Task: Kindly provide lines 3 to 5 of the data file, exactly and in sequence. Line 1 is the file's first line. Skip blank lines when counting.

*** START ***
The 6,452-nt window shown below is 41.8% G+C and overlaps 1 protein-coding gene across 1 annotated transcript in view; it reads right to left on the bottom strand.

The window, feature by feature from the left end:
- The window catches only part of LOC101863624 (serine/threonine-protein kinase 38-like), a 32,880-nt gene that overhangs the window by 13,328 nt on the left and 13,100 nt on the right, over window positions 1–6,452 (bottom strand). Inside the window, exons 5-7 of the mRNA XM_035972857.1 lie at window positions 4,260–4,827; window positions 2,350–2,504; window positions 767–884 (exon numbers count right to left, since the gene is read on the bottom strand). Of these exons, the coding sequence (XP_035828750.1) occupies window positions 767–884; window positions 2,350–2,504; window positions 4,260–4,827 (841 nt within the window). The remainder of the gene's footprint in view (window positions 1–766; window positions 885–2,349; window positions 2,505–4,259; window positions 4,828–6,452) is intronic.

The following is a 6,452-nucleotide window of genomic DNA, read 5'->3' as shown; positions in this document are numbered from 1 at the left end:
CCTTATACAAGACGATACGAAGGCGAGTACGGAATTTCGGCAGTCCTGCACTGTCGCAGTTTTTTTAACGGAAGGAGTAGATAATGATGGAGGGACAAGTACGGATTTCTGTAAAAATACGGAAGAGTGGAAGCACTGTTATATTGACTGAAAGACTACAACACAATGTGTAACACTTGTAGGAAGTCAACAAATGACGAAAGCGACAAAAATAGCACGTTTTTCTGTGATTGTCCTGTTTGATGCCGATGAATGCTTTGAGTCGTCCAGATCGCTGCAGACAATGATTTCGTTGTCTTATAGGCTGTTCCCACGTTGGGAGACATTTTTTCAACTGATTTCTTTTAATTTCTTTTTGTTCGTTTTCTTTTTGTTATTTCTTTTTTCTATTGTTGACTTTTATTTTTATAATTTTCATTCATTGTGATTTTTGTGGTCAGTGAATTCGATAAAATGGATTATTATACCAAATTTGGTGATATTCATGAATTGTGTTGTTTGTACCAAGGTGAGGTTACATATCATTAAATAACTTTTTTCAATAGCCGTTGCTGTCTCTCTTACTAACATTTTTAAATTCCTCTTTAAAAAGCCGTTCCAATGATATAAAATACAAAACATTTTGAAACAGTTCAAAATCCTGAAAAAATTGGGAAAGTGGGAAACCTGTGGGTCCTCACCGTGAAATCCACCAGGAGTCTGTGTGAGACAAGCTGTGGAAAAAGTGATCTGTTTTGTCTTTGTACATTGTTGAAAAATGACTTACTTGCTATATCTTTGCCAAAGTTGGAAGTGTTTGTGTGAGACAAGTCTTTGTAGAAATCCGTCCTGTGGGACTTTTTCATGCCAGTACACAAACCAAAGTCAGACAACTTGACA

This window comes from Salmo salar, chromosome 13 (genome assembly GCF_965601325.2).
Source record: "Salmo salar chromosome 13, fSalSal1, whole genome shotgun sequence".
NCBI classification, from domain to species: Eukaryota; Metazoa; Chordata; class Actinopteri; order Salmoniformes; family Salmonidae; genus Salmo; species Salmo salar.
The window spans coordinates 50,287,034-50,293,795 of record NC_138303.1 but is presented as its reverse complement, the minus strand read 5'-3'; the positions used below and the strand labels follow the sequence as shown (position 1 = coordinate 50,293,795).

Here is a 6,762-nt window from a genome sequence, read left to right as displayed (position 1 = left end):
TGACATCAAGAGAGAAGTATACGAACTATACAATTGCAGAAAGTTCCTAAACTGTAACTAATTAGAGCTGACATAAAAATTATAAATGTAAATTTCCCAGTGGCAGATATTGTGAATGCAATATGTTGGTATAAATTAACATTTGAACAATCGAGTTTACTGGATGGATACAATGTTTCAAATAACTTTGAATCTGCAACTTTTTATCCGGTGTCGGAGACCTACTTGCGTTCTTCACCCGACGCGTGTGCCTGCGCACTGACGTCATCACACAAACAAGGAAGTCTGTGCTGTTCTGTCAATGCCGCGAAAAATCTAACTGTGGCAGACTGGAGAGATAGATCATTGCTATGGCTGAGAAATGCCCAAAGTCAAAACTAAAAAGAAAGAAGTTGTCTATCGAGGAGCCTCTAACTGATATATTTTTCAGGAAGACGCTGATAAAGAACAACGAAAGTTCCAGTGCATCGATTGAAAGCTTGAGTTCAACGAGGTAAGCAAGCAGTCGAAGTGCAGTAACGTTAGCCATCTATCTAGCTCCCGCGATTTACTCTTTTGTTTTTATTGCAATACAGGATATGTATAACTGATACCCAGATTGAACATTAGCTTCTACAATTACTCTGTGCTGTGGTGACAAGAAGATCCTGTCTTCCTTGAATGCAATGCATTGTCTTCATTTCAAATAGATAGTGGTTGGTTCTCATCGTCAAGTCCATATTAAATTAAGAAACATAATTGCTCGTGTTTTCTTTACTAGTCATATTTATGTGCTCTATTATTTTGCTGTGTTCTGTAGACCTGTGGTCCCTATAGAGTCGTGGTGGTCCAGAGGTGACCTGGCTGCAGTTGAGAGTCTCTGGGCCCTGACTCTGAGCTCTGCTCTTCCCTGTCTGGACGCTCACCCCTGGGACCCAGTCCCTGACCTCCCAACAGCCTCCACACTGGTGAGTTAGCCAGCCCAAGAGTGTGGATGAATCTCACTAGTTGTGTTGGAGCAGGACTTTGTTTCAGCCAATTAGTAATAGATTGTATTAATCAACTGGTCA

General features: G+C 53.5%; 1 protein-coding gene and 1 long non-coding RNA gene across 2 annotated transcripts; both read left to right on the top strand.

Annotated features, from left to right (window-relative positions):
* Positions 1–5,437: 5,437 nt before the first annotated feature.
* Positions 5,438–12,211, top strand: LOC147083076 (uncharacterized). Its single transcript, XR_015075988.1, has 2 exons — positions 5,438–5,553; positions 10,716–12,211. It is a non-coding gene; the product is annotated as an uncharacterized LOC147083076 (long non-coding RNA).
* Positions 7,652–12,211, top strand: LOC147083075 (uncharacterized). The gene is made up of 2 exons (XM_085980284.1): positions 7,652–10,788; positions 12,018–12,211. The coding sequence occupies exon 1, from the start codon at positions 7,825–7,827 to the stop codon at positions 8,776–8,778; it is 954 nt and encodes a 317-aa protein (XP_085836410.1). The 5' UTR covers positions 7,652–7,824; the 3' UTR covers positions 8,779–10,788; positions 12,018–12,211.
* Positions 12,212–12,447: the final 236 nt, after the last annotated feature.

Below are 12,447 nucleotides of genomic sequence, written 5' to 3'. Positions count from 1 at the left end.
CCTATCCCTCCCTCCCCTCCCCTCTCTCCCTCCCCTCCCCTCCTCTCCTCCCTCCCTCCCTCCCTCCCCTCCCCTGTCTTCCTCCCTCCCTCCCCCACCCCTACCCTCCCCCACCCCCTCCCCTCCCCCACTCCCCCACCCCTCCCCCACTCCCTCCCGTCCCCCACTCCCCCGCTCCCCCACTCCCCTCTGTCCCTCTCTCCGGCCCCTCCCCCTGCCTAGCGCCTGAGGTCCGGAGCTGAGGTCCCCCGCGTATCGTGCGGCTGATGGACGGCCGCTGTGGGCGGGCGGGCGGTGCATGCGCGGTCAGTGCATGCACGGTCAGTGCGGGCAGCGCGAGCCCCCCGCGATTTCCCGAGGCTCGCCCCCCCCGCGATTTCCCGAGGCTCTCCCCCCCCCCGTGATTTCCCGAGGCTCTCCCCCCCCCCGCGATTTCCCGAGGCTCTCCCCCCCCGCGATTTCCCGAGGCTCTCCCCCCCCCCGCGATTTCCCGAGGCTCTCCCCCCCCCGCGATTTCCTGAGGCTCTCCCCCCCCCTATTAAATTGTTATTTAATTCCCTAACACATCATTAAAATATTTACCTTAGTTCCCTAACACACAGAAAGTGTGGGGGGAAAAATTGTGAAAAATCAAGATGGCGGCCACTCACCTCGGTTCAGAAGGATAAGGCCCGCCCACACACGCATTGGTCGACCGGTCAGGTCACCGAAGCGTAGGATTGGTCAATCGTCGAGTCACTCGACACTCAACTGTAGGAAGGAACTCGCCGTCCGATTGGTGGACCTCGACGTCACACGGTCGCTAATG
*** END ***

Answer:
- The window catches only part of LOC101863624 (serine/threonine-protein kinase 38-like), a 32,880-nt gene that overhangs the window by 13,328 nt on the left and 13,100 nt on the right, over window positions 1–6,452 (bottom strand). Inside the window, exons 5-7 of the mRNA XM_035972857.1 lie at window positions 4,260–4,827; window positions 2,350–2,504; window positions 767–884 (exon numbers count right to left, since the gene is read on the bottom strand). Of these exons, the coding sequence (XP_035828750.1) occupies window positions 767–884; window positions 2,350–2,504; window positions 4,260–4,827 (841 nt within the window). The remainder of the gene's footprint in view (window positions 1–766; window positions 885–2,349; window positions 2,505–4,259; window positions 4,828–6,452) is intronic.

The following is a 6,452-nucleotide window of genomic DNA, read 5'->3' as shown; positions in this document are numbered from 1 at the left end:
CCTTATACAAGACGATACGAAGGCGAGTACGGAATTTCGGCAGTCCTGCACTGTCGCAGTTTTTTTAACGGAAGGAGTAGATAATGATGGAGGGACAAGTACGGATTTCTGTAAAAATACGGAAGAGTGGAAGCACTGTTATATTGACTGAAAGACTACAACACAATGTGTAACACTTGTAGGAAGTCAACAAATGACGAAAGCGACAAAAATAGCACGTTTTTCTGTGATTGTCCTGTTTGATGCCGATGAATGCTTTGAGTCGTCCAGATCGCTGCAGACAATGATTTCGTTGTCTTATAGGCTGTTCCCACGTTGGGAGACATTTTTTCAACTGATTTCTTTTAATTTCTTTTTGTTCGTTTTCTTTTTGTTATTTCTTTTTTCTATTGTTGACTTTTATTTTTATAATTTTCATTCATTGTGATTTTTGTGGTCAGTGAATTCGATAAAATGGATTATTATACCAAATTTGGTGATATTCATGAATTGTGTTGTTTGTACCAAGGTGAGGTTACATATCATTAAATAACTTTTTTCAATAGCCGTTGCTGTCTCTCTTACTAACATTTTTAAATTCCTCTTTAAAAAGCCGTTCCAATGATATAAAATACAAAACATTTTGAAACAGTTCAAAATCCTGAAAAAATTGGGAAAGTGGGAAACCTGTGGGTCCTCACCGTGAAATCCACCAGGAGTCTGTGTGAGACAAGCTGTGGAAAAAGTGATCTGTTTTGTCTTTGTACATTGTTGAAAAATGACTTACTTGCTATATCTTTGCCAAAGTTGGAAGTGTTTGTGTGAGACAAGTCTTTGTAGAAATCCGTCCTGTGGGACTTTTTCATGCCAGTACACAAACCAAAGTCAGACAACTTGACA